for National Geographic News
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In this third of five articles for Panda Week (details in side bar), National Geographic News focuses on the science behind the two newest guest pandas in the United States, Le Le and Ya Ya, on a ten-year exchange program from China to Memphis Zoo, Tennessee. Researchers from five universities will be studying the new pandas to learn more about the species' nutritional ecology and foraging strategy.
Memphis Zoo visitors are booking tickets and lining up this week to grab a peek at Le Le and Ya Ya, the newest residents of the zoo's new U.S. $16 million-dollar exhibit.
However, the bears are not solely a visitor attraction. Researchers from five universities are embarking on complementary research projects to gather information about the nutritional ecology and foraging strategy of the species.
The zoo has paid U.S. $10 million to the Chinese authorities for a 10-year loan. Lending pandas to other nations is not primarily a money-making venture, says Robert Sikes, University of Arkansas at Little Rock ecologist studying the pair. "Research is a fundamental aspect of any loan," and is designed to facilitate management and conservation of this highly endangered species, he said.
New projects linked with the Memphis Zoo and field study areas in China's Qinling Mountains are focusing primarily on bamboothe panda's low energy, yet dependable, food source. Collaborating scientists are studying which bamboo Le Le and Ya Ya prefer, what times of year they eat them, how best to serve up that bamboo in captivity, how much energy the pair get from the bamboo, and how panda foraging behavior can affect the growth of wild bamboo.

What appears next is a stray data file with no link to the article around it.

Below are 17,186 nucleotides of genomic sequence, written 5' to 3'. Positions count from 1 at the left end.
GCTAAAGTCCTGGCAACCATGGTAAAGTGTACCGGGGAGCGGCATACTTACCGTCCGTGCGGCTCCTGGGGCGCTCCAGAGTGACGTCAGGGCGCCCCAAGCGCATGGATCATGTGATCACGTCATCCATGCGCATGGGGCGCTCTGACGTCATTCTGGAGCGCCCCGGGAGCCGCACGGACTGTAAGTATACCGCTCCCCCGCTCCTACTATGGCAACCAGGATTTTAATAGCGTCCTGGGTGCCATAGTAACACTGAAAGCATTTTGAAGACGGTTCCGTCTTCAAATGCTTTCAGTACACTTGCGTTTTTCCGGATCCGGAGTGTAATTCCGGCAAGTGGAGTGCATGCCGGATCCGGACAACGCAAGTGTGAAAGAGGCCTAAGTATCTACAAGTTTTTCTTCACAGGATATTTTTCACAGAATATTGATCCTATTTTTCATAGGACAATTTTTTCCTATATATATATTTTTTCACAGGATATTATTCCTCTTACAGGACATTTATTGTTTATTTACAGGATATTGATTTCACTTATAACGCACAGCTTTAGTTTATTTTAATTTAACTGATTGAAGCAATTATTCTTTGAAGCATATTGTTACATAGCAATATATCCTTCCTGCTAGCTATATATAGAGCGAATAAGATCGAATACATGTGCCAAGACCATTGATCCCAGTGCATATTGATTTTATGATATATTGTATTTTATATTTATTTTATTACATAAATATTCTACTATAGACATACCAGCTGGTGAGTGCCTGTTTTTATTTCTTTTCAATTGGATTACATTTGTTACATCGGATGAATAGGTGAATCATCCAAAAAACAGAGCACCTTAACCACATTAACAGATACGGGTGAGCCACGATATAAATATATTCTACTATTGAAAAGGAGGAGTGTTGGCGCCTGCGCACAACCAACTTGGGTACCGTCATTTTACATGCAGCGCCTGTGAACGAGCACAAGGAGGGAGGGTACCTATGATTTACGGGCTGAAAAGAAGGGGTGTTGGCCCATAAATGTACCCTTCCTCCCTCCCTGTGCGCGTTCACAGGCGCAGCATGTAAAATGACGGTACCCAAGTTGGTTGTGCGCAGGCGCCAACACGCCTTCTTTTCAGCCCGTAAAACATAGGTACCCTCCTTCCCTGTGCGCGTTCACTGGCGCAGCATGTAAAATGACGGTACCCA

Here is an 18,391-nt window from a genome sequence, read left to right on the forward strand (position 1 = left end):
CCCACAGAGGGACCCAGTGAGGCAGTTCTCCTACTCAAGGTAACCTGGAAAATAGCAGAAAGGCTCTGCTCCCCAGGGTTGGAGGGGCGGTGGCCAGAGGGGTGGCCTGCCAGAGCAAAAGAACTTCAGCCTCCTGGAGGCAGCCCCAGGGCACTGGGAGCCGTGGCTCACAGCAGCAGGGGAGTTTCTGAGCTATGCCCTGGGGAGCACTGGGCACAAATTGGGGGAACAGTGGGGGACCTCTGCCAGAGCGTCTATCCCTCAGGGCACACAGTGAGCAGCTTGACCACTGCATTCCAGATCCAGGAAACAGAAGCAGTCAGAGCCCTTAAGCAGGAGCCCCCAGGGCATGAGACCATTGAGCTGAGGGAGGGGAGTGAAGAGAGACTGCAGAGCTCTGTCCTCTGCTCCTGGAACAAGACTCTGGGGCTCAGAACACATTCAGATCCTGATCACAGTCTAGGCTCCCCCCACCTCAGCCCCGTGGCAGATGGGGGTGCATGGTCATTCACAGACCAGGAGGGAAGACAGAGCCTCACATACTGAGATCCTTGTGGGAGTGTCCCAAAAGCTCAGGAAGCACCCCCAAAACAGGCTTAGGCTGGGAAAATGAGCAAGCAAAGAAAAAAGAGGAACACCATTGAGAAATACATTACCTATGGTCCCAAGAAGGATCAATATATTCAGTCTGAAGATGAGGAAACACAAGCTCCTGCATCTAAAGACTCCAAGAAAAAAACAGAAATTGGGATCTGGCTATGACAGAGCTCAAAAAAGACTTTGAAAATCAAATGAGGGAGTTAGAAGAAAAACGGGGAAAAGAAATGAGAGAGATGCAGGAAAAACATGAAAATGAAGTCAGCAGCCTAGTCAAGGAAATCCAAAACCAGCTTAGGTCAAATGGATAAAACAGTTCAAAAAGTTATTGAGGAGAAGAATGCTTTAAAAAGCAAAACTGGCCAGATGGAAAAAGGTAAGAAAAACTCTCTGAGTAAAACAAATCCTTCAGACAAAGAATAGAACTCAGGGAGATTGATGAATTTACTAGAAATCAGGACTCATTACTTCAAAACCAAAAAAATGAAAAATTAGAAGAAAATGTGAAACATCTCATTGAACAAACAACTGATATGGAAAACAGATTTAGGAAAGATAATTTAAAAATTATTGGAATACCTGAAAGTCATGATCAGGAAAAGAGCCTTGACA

"This is a very promising area of inquiry," said Donald G. Lindberg, head of the office of panda conservation at San Diego Zoo in California. "Bamboo comes in many varieties, and pandas consume some more than others. They also shift seasonally in the parts of plants consumed." Bamboo is critically important for pandas, and knowing the amount of energy available from it in panda habitats, especially fragmented ones, could prove to be crucial to survival of the species, he said.
Lindberg estimates that 80 research projects have been, or are being conducted on the four panda pairs at U.S. zoos. (The San Diego Zoo, the Smithsonian National Zoological Park in Washington D.C. and Zoo Atlanta, in Georgia, also have pandas.) A total of nine panda pairs are on exhibit outside of China.
"Pandas are notoriously difficult to study in the wild . They live in steep, rugged mountains amongst thick patches of bamboo [and] are shy and secretive," said David M. Powell, a panda researcher at the Smithsonian National Zoological Park. Studying pandas in captivity is therefore essential, he said.
Sikes' research team will use a zoo lab to document the animal's picky eating habits and the energy it gets from its food. Storing cut bamboo, even for short periods can affect palatability. "In nature, if the panda is hungry, it just bends a stalk over and eats it," he said. Zoo bamboo must be harvested and stored first. The team will also test which bamboo species the panda's most prefer, which bits of bamboo they like to eat (the leaves or the core of the stalk for example), and the relative amount of energy they get from each of the species.
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